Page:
The Diverse Learner in an Elementary School

I have been contemplating blogging for a few months now…definitely has been my goal, but nothing has truly inspired me to write more than the 140 characters from my twitter account…well, until Saturday!

Saturday morning I woke up and began my normal Saturday morning routine:

1.  Stagger out of bed about 7:00am while my family is all still sleeping.

2. Head down to the kitchen and brew a huge pot of coffee.

3. Pull up “Tweetdeck” on my laptop and set up my columns to prepare for #satchat.

(For those of you who don’t know: #Satchat is a saturday morning twitter chat for educators from 7:30-8:30am EST moderated by @ScottRRocco, @bcurrie5 and @wkrakower!

This weeks’ topic, guest moderated by @jimmy_casas,  was: Meeting the Needs of Diverse Learners.  Here is a snapshot of a few of the tweets from the chat:

Screen Shot 2014-01-27 at 1.12.31 PM

After the chat, there was still so much more that I wanted to say about the diverse learner. The chat felt like the very tip of a huge iceberg that I still wanted to discover.  As a result, I have been thinking a lot about the diverse learners in my school and my diverse learners at home.  ( I also have two daughters with varying abilities.)

So…I know diverse learners.

So…How do I meet the needs of the Nauman girls and the other 728 students at our elementary school as the lead learner?

I am still working on my final answer, but there are some non-negotiables when meeting the needs of diverse learners:

1. Integrated technology is a must for each subject, every day!

~We are working on moving to a 1:1 or a BYOD learning environment.

2. The teachers must be “Pirates”!

~Dave Burgess’s “Teach Like a Pirate” is a must read for all educators. Passion, Immersion, Rapport, Ask and Analyze,  Transformation and Enthusiasm are the key ingredients to student engagement.

3. Professional Development based on teacher choice is needed for innovation.

~Educators should become connected. Using Twitter is an awesome way to connect.  Also, give teachers choice in PD. Just recently, our district had a entire PD day set up similar to an EdCamp.  We are working on creating Delaware’s first EdCamp and EdChat.

4. We need the parents as partners.

~We couldn’t do what we do without active, engaged, and supportive parents.

5. Our focus needs to be on teaching students not teaching to a test.

~With high stakes testing tied to teacher evaluation this can be hard, BUT we have to rely on great instruction and know our job is to have our students ready for the next grade level (and the world) not crammed with information to do well on a test.

6. Our students need choice and instruction needs to be student-driven and/or student-centered.

~#Geniushour is a great way for students to explore and expand their own learning. Choice boards and centers work well for differentiation and choice in the elementary school.

I like that I don’t have all the answers. I also like that I am thinking more and more about how to meet the needs of each wonderful, diverse learner at our school. What do you think? How do you meet the needs of diverse learners?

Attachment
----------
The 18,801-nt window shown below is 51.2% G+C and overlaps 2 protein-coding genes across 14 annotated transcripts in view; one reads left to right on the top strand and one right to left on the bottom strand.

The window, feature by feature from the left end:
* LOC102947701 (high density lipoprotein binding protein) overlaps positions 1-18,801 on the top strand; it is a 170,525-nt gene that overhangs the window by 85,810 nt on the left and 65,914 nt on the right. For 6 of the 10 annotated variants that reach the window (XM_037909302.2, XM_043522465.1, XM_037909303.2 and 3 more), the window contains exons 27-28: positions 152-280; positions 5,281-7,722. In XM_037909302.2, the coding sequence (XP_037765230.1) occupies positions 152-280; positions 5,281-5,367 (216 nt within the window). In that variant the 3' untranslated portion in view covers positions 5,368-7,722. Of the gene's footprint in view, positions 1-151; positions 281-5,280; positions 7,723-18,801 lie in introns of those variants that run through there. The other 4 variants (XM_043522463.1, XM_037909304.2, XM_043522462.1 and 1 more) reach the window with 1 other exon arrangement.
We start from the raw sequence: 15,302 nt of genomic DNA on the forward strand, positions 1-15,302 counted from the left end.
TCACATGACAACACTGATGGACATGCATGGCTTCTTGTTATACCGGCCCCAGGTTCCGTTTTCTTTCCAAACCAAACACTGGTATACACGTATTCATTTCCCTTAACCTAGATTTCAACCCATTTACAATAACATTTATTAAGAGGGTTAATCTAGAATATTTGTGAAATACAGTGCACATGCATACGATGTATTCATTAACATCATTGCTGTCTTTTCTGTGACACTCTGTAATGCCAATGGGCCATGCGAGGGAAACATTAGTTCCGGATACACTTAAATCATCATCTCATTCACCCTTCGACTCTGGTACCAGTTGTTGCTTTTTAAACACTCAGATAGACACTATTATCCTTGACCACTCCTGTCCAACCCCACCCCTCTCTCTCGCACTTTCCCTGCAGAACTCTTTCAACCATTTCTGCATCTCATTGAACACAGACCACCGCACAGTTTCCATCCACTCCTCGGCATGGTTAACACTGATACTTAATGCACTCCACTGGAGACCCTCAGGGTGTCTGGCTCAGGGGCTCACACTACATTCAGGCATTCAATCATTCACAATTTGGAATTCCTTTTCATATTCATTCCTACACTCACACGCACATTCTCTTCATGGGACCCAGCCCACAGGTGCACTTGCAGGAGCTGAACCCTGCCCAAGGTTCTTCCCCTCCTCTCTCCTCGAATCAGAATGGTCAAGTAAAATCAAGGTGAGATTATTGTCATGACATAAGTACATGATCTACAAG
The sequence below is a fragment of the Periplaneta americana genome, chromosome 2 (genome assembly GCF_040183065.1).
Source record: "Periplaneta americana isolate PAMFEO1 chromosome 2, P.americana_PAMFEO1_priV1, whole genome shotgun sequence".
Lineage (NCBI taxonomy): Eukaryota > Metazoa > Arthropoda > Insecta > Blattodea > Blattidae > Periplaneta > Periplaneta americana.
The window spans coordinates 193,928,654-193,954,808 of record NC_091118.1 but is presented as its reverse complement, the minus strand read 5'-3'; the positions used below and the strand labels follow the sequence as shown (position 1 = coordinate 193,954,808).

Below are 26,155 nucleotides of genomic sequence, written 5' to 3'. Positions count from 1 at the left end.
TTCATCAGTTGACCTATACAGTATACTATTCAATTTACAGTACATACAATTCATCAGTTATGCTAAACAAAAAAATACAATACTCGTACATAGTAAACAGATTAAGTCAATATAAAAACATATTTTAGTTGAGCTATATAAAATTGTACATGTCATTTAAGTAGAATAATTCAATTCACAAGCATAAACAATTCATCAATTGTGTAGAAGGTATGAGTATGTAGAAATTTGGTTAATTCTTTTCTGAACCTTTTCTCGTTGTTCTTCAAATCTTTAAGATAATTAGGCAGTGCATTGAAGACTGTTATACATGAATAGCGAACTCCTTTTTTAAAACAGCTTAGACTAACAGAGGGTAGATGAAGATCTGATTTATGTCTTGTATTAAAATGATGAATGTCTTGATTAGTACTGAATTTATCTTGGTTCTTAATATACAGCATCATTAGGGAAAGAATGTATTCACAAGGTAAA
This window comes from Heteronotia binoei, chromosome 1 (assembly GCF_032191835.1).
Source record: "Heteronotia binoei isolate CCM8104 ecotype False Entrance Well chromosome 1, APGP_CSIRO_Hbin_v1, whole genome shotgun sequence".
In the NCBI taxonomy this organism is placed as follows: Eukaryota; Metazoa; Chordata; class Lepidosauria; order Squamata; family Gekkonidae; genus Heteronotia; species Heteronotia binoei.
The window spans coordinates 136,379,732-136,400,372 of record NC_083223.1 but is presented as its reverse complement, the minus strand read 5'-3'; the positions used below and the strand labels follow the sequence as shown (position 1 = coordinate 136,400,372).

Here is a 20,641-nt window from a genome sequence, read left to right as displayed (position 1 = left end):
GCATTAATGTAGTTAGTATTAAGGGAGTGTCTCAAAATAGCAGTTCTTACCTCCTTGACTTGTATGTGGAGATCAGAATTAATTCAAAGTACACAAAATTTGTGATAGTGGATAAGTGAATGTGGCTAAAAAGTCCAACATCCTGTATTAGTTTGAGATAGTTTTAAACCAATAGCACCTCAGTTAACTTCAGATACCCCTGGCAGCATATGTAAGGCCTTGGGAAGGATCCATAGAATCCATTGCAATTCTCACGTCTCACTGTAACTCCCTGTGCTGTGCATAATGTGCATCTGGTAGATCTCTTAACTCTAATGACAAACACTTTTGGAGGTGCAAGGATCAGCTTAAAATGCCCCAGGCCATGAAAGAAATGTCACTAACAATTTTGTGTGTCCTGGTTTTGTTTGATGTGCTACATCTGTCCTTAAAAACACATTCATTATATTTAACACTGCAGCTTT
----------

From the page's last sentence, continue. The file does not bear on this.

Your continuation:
Thanks to #satchat and all of the people in my talented PLN that inspired me to think and to write. Thanks for reading my very first blog post!  ; )

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10 thoughts on “The Diverse Learner in an Elementary School

  1. Jenny,

    I’m thrilled you have joined the blogging world! I have watched, read and discussed topics with you on twitter and I appreciate your willingness to be open. This is a terrific post, the Diverse Learner is all around us, every student is diverse in some way. You bring a unique perspective, your willingness to share about your daughters really grabbed my attention.

    I love your first point…Technology is a tool and it should be integrated daily. This is a non-negotiable. Thank you for stating it and believing it.

    I hope you will continue to share Jenny. I enjoy connecting on Twitter and gaining insight from you.

    -Ben

  2. Congratulations on starting your blog! What a fantastic first post! I also draw great inspiration from my PLN and from chances to connect in wonderful places like #satchat. I love all 6 of your non-negotiables and really appreciate the mention of Teach Like a PIRATE…thank you!

  3. Great job! Diverse learners also require diverse teachers – and teaching. The one size fits all model doesn’t belong in education. So grateful to be part of an institution that allows me to grow and explore as not only an educator but as a student as well.

    One of the greatest challenges to diverse learners is the misconception of parents that all classrooms should look the same – typically quiet and rote. Organized chaos is a good thing and quite often an environment that allows diverse learners to feel “at home” rather than out of the loop.

    Happy Blogging!

  4. What a powerful first piece! The openness to share your personal circumstance with your own children only helps to let the reader know how incredibly passionate you must be for providing the best possible experience for all of the students in your building! I look forward to learning with you through your blogs and tweets. Have a great day and enjoy the snow.

  5. Jenny,
    Love the blog! We as educators need to embrace each child as they come to us. Each and every child is special and unique in their own way. Not all kids fit into the perfectly sculpted round circle. There are many shapes and sizes. Embracing this knowledge, allows educators to reach ALL children.
    Kelly 😉

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